A New York Times Notable Book The wisest, richest, funniest, and most moving novel in years from Don DeLillo, one of the great American novelists of our time--an ode to language, at the heart of our humanity, a meditation on death, and an embrace of life. Read more...
- [-] Other Available FormatsOur PriceNew & Used Marketplace
Customers Also Bought
A New York Times Notable Book The wisest, richest, funniest, and most moving novel in years from Don DeLillo, one of the great American novelists of our time--an ode to language, at the heart of our humanity, a meditation on death, and an embrace of life. Jeffrey Lockhart's father, Ross, is a billionaire in his sixties, with a younger wife, Artis Martineau, whose health is failing. Ross is the primary investor in a remote and secret compound where death is exquisitely controlled and bodies are preserved until a future time when biomedical advances and new technologies can return them to a life of transcendent promise. Jeff joins Ross and Artis at the compound to say "an uncertain farewell" to her as she surrenders her body. "We are born without choosing to be. Should we have to die in the same manner? Isn't it a human glory to refuse to accept a certain fate?" These are the questions that haunt the novel and its memorable characters, and it is Ross Lockhart, most particularly, who feels a deep need to enter another dimension and awake to a new world. For his son, this is indefensible. Jeff, the book's narrator, is committed to living, to experiencing "the mingled astonishments of our time, here, on earth." Don DeLillo's seductive, spectacularly observed and brilliant new novel weighs the darkness of the world--terrorism, floods, fires, famine, plague--against the beauty and humanity of everyday life; love, awe, "the intimate touch of earth and sun." Zero K is glorious.
Publishers Weekly® Reviews
- Reviewed in: Publishers Weekly, page .
- Review Date: 2015-12-14
- Reviewer: Staff
DeLillo's 17th novel features a man arriving at a strange, remote compound (we are told the nearest city is Bishkek)a set-up similar to a few other DeLillo books, Mao II and Ratner's Star among them. This time, the protagonist is Jeffrey Lockhart, who is joining his billionaire father, Ross, to say good-bye to Ross's second wife (and Jeffrey's stepmother), Artis. The compound is the home of the Convergence, a scientific endeavor that preserves people indefinitely; in Artis's case, it's until there's a cure for her ailing health. But as with any novel by DeLillo, our preeminent brain-needler, the plot is window dressing for his preoccupations: obsessive sallies into death, information, and all kinds of other things. Longtime readers will not be surprised that there's a two-page rumination on mannequins. But a few components elevate Zero K, which is among DeLillo's finest work. For one, DeLillo has become better about picking his spotsthe asides rarely, if ever, drag, and they are consistently surprising and funny. And his focus and curiosity have moved far into the future: much of this novel's (and Ross's) attention is paid to humankind's relationship and responsibility to what's to come. What's left behind and forgotten is the present, here represented by Jeffrey, the son whom Ross abandoned when he was 13. DeLillo sneaks a heartbreaking story of a son attempting to reconnect with his father into his thought-provoking novel. (May)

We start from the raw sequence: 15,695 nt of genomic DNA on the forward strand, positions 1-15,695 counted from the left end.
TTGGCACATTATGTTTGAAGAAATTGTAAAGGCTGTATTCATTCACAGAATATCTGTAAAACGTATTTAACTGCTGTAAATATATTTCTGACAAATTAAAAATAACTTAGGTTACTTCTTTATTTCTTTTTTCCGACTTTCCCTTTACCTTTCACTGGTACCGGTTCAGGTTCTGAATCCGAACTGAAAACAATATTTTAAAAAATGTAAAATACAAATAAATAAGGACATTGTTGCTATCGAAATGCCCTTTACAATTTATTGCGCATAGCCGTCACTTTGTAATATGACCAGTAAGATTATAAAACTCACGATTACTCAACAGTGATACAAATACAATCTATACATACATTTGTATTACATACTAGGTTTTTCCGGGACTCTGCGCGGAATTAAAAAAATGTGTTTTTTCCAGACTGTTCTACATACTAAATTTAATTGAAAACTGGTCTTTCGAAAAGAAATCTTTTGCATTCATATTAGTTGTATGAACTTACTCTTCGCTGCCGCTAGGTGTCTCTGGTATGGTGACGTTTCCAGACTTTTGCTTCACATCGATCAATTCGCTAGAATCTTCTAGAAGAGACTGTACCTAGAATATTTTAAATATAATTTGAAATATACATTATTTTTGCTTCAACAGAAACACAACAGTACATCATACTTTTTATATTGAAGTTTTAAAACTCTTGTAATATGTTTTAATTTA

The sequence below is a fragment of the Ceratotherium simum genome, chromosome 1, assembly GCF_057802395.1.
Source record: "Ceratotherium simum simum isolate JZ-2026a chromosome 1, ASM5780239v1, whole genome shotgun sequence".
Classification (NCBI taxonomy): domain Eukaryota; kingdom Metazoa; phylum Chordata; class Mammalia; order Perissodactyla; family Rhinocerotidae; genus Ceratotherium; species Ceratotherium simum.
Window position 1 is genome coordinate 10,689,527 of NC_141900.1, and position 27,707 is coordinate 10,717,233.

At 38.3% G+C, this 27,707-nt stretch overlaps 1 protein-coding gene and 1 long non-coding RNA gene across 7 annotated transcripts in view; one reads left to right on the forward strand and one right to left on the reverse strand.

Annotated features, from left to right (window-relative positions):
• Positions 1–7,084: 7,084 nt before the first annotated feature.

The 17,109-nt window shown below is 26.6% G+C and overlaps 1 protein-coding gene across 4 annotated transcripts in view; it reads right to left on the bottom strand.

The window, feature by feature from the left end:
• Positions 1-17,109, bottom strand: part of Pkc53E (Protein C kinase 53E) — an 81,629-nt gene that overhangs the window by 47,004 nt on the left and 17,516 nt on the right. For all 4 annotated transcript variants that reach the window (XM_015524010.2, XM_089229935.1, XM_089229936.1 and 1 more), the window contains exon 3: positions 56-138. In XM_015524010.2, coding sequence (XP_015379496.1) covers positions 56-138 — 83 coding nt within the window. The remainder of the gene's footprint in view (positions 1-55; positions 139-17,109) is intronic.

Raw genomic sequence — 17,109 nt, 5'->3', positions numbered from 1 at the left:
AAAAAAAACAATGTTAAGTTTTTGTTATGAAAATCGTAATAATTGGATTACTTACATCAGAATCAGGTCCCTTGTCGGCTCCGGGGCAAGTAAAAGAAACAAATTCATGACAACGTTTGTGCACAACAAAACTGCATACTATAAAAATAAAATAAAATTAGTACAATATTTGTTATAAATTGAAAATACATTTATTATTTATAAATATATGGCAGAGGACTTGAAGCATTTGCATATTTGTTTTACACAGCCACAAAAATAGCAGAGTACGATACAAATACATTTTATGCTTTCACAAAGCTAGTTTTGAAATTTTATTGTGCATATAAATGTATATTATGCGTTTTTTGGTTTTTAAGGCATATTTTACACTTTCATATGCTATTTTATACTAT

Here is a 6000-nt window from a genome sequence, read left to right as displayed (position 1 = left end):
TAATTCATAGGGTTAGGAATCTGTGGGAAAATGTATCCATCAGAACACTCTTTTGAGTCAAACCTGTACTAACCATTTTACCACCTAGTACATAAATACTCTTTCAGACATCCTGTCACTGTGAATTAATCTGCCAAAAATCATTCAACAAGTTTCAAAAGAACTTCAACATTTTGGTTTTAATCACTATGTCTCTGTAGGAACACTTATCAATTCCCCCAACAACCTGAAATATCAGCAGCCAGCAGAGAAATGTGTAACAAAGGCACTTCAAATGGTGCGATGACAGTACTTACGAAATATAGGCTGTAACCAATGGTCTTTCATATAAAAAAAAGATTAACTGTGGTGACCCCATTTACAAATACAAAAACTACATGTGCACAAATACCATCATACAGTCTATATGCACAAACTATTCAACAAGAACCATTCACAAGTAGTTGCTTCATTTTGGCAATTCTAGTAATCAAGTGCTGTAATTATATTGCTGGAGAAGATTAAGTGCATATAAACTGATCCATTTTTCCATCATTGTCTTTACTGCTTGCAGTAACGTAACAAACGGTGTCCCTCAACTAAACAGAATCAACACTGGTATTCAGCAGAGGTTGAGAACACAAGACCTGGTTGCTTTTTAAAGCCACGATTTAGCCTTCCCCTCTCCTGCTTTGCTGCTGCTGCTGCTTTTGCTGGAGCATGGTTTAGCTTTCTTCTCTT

Putting life on ice
Don DeLillo’s novels are not for the faint of heart. Though not especially complex in style—he writes with a spare, arid lyricism—they have continually challenged readers with a dark worldview tied to the here and now. DeLillo is about to turn 80, so it might not be surprising that his new novel, Zero K, centers on death. Ever the visionary though, he has taken the subject in an unusual direction: the world of Cryonic suspension, where the dying are frozen, to be resurrected in the future when medicine has caught up to their maladies.
The novel is narrated not by one of the dying (except in the sense that we are all dying), but by Jeffrey, the 30-something son of billionaire Ross, whose second wife, Artis, is close to death. The three travel to a remote desert facility in a former Soviet republic where her “Convergence” will take place. Unsurprisingly, the state-of-the-art compound is an odd, futuristic place, isolated and conducive to meditative rumination, inspiring Jeff to all manner of thoughts about life and death (the first half of the novel, perhaps consciously, is reminiscent of Thomas Mann’s The Magic Mountain). As Artis approaches her final hours, Ross decides that he will expedite his own death in order to be with her. His procedure will take place in an area called Zero K, shorthand for absolute zero on the Kelvin scale.
Zero K is about death, and the ageless question of whether we should have control over our own mortality, but it is equally about life and the complications that unite to make each of us who we are. Jeff is a highly flawed individual, struggling with OCD and obsessed with words, forever battling feelings of paternal abandonment and the inability to form lasting relationships. When he does enter a tentative romance with a woman, a single mother with a teenage son she adopted as an orphan from Ukraine, the novel seems to go in a new direction. But it circles back to the Convergence in its final pages, striving for a measure of optimism and hope amid a narrative of inevitability and despair. Ever uncompromising in his assessments, DeLillo has written another uneasy dissection of how we live and all we struggle to overcome. Still, one can’t help but notice that if spelled out with a cardinal number, the book’s title becomes “OK.”